The Indian dairy sector has been registering a consistent annual growth of over 6 percent for the last several years. We account for some 22 percent of the global milk production with each year seeing India add more milk to the global pool than the entire European community. For a nation, which is still to shed the tag of being a developing entity despite its enormous size, it is no mean achievement to be sitting atop the world in this most critical food and livelihood sector. Further, this position is not likely to be challenged in either the near or distant future.
Some 70 million farmers maintaining a milch herd of 125.35 million — 74.18 million cows and 51.17 million buffaloes (20th Livestock Census, 2019) produced a whopping 187.7 million tonnes (mt) of milk in 2018-19, worth nearly Rs 6,60,000 crore. This is more than the combined value of wheat and paddy, our two prime crops. Starting as a trickle of one to two litres per family in some 500,000 remote villages, a unique collection system has helped transform this feeble flow into a veritable flood of over 510 million litres for rural and urban consumers every day.
The Ministry of Fisheries, Animal Husbandry & Dairying, formed by Government of India by separating it from the Ministry of Agriculture in May 2019, has taken several initiatives for growth of animal husbandry and dairy sector in the country. These include measures for control of animal diseases, scientific management and upgradation of genetic resources, increasing availability of nutritious feed and fodder, strengthening infrastructure for production of quality milk, sustainable development of procurement, processing and marketing facilities of milk and milk products, and, enhancement of production and profitability of livestock enterprises.
Dairying may well be a viable livelihood option for a large number of migrants pushed back to their native villages in the wake of the prolonged lockdown. Given its low capital investment, short operating cycle and steady income flow, dairy could emerge as a saviour of these labourers and marginal farmers rendered unemployed. An added benefit is supplementing the nutritional requirement of the family.
Kisan Credit Cards
During the fight against the ongoing Covid-19 pandemic, the Government of India announced measures under the Atma-Nirbhar Bharat (self-reliant India) initiative to boost the dairy sector and give an impetus to rural incomes. These include extension of Kisan Credit Card (KCC) facility to farmer-members of dairy cooperatives and milk producer companies. Interest subvention on working capital loans has also been introduced under the scheme “Supporting Dairy Cooperatives and Farmer Producer Organisations” (SDCFPO) engaged in dairy activities during 2020-21.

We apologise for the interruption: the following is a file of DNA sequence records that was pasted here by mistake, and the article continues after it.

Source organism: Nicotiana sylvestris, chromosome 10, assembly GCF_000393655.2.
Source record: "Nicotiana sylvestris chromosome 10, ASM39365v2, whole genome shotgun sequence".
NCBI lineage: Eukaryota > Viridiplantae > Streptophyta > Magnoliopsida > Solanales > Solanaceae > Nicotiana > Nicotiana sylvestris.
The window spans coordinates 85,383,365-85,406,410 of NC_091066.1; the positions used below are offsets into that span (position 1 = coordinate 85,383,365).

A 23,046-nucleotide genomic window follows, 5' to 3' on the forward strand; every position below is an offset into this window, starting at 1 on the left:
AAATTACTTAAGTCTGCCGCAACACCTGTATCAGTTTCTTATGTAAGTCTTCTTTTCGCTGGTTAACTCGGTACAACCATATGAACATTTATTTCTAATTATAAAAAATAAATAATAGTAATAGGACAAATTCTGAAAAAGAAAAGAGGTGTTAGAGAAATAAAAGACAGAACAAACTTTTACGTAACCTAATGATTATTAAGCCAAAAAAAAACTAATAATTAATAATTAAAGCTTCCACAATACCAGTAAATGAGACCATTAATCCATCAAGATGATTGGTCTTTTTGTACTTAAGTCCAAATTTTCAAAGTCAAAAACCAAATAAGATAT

A Rs 13,343-crore National Animal Disease Control Programme (NADCP) to eradicate Foot-and-Mouth Disease and Brucellosis is the world’s largest vaccination programme. It aims to control these economically debilitating diseases by 2025 and their subsequent eradication by 2030. The recently created Rs 15,000-crore Animal Husbandry Infrastructure Development Fund (AHIDF) should hopefully boost investment in dairy and meat processing, and establishment of animal feed plants.
Besides measures for control of animal diseases, there have been other significant initiatives such as scientific management and upgradation of genetic resources; increasing availability of nutritious feed and fodder; strengthening infrastructure for production of pure and quality milk etc.
The most challenging of all schemes is the world’s biggest project of tagging every bovine animal to enable their proper identification and traceability of their products. This tag or Pashu Aadhaar contains a unique number which can be read in form of a barcode. The unique ID number will be fed to a platform named Information Network for Animal Productivity and Health (INAPH) which is managed by the National Dairy Development Board (NDDB). This database will help devise appropriate strategies for effective and scientific management of India’s livestock resources.
To increase the reach of artificial insemination (AI) across the country, the Nationwide Artificial Insemination Programme (NAIP) was launched in 2019, fully funded by the central government. Currently, AI coverage is 30 percent and the target is to reach 100 percent of the breedable cattle population in five years. Trained at accredited AI training institutes, Multipurpose AI Technicians in Rural India (MAITRIs) will deliver breeding inputs at farmers’ doorstep.